This news, had everyone heard it, would have depressed everyone. Everyone would have wanted to drink Popsi Cola but would have settled for Handsome Diet Cola because everyone was trying to lose weight in order to attract back his or her spouse.

This was why everyone kept rejecting the advances of his or her coworker Sam, even though Sam was hot and didn’t seem to care that everyone was not. Sam felt as if everyone shared a connection with him or her because their ex-coworker J. D. lived inside them. Sam had much affection for J. D., and everyone had come to have affection for him or her because J. D. was dead.

“Where is the meaning of life?” everyone asked the people at the party. The party was for people who mattered, and everyone had crashed it.

“Didn’t you hear?” the famous actress Gina Monrovia asked. She pointed at the television in the cabin of the boat where the party was. The television was atop a bar, where people who mattered sat drinking. Sam, wearing a risqué swimsuit, was among them, placing his or her hand on the knee of the person beside. Sam had a cocktail in the other hand and appeared to be drunk. Everyone wondered if it was because of him or her. They had come to the party together, but everyone had spent it looking for the meaning of life and his or her spouse. Sam had probably thought everyone was ignoring him or her, which everyone was, but that didn’t stop everyone from feeling jealous that Sam’s hand was on the knee of a person who mattered.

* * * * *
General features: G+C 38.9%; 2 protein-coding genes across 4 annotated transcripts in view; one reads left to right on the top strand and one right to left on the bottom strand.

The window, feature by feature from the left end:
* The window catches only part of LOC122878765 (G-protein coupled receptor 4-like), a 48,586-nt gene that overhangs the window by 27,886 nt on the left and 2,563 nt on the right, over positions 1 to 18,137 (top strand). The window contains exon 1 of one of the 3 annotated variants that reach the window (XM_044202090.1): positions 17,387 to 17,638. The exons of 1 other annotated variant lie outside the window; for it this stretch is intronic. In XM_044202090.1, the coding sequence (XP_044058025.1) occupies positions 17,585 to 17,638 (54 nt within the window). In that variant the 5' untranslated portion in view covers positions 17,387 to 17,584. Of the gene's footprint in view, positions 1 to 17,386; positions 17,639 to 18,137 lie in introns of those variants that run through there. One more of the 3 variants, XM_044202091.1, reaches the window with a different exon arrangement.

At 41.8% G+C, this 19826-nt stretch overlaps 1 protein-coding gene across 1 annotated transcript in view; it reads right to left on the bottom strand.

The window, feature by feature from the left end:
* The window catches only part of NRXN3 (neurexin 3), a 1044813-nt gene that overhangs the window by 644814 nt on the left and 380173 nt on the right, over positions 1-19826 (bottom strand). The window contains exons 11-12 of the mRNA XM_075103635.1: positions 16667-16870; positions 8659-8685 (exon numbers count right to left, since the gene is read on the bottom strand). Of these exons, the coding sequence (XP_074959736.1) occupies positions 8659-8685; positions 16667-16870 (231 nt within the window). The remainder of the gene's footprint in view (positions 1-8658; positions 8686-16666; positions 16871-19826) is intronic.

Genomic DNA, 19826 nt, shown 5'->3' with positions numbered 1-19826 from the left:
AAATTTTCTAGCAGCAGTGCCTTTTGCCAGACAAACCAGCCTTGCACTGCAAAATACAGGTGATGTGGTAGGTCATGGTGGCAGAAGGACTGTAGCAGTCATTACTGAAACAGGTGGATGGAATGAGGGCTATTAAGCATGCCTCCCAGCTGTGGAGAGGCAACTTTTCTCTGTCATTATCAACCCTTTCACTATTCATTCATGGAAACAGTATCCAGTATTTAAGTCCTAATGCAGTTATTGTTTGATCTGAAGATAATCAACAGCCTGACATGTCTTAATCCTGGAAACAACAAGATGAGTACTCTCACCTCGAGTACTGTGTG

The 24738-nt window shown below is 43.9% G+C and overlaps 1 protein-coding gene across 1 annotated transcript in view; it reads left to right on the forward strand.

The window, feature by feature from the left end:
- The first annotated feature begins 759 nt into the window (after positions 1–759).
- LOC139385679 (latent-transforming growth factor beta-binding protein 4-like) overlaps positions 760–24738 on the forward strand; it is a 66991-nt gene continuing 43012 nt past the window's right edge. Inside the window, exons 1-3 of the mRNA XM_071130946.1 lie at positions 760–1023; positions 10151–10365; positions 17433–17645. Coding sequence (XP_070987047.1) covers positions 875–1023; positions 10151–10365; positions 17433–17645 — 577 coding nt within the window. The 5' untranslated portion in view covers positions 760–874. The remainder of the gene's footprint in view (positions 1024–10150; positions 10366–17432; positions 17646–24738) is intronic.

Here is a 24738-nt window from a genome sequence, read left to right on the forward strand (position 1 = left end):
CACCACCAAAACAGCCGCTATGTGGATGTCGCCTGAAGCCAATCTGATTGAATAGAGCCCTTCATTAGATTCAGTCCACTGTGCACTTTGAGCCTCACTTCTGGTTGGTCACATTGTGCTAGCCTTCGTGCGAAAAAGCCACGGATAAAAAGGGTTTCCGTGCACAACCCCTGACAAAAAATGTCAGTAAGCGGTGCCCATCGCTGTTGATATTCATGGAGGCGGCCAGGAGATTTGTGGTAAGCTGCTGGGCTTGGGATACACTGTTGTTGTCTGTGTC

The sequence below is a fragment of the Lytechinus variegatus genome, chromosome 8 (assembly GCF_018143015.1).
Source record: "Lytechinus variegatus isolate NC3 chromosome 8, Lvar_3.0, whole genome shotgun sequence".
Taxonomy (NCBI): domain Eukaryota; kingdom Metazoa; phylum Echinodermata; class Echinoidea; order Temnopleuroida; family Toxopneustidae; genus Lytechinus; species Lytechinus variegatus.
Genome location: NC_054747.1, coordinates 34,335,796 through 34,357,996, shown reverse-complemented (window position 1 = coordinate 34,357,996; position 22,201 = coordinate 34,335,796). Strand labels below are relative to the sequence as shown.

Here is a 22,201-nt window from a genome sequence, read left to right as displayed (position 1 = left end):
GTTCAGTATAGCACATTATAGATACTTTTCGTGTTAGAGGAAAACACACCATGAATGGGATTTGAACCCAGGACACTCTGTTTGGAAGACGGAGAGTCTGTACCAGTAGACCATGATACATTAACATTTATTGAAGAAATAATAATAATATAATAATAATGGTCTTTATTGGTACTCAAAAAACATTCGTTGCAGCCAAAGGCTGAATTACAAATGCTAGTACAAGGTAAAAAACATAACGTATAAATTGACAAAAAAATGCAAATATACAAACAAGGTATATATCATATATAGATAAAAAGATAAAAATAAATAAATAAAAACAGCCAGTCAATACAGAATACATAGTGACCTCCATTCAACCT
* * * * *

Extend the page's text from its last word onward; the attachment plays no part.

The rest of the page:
That’s when everyone saw the picture on the television. The picture showed everyone’s downtown office building. Blue lights strobed around it as if the party for people who mattered had moved from the boat to everyone’s building. The strobe lights were from police cars, and yellow ribbon ran between them.

“The meaning of life committed suicide,” Gina continued, “minutes ago. It’s all over the news.” Gina took a sip of Popsi Cola. The Popsi Cola was laced with bourbon. Gina was drunk. This was because Gina’s boyfriend Clint Gabble, another famous actor, had gotten up an hour earlier to visit the bathroom with a parent who had been hired to pretend to be everyone. Clint had been spending a lot of time with the cast of a local play that had been turned into a movie, and Gina rarely saw him anymore and was afraid that Clint was going to leave her the way everyone was leaving her right now to be closer to the television at the bar.

On the television was a replay. It showed the meaning of life in silhouette walking toward an open window on the twelfth floor of the building where everyone worked. The meaning of life stood for a moment looking down before the jump. The jump looked as if meaning were leaping out the emergency chute of an airplane--a little scared but not in a way that would have announced death.

On the ground now among the police cars, everyone saw the body covered in blue plastic.

Everyone wondered where his or her spouse was.

Around him or her the strobe lights reigned.